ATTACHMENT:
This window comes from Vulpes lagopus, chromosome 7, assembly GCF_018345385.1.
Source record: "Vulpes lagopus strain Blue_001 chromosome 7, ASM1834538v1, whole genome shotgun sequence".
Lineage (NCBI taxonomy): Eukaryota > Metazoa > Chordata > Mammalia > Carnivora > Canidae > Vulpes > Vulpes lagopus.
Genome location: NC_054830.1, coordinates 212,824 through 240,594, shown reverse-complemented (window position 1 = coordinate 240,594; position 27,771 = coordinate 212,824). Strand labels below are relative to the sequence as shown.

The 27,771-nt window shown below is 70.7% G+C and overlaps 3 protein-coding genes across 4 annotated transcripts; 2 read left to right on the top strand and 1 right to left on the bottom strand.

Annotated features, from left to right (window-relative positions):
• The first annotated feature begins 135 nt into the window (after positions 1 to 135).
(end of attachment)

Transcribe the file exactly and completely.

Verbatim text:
This window comes from Vulpes lagopus, chromosome 7, assembly GCF_018345385.1.
Source record: "Vulpes lagopus strain Blue_001 chromosome 7, ASM1834538v1, whole genome shotgun sequence".
Lineage (NCBI taxonomy): Eukaryota > Metazoa > Chordata > Mammalia > Carnivora > Canidae > Vulpes > Vulpes lagopus.
Genome location: NC_054830.1, coordinates 212,824 through 240,594, shown reverse-complemented (window position 1 = coordinate 240,594; position 27,771 = coordinate 212,824). Strand labels below are relative to the sequence as shown.

The 27,771-nt window shown below is 70.7% G+C and overlaps 3 protein-coding genes across 4 annotated transcripts; 2 read left to right on the top strand and 1 right to left on the bottom strand.

Annotated features, from left to right (window-relative positions):
• The first annotated feature begins 135 nt into the window (after positions 1 to 135).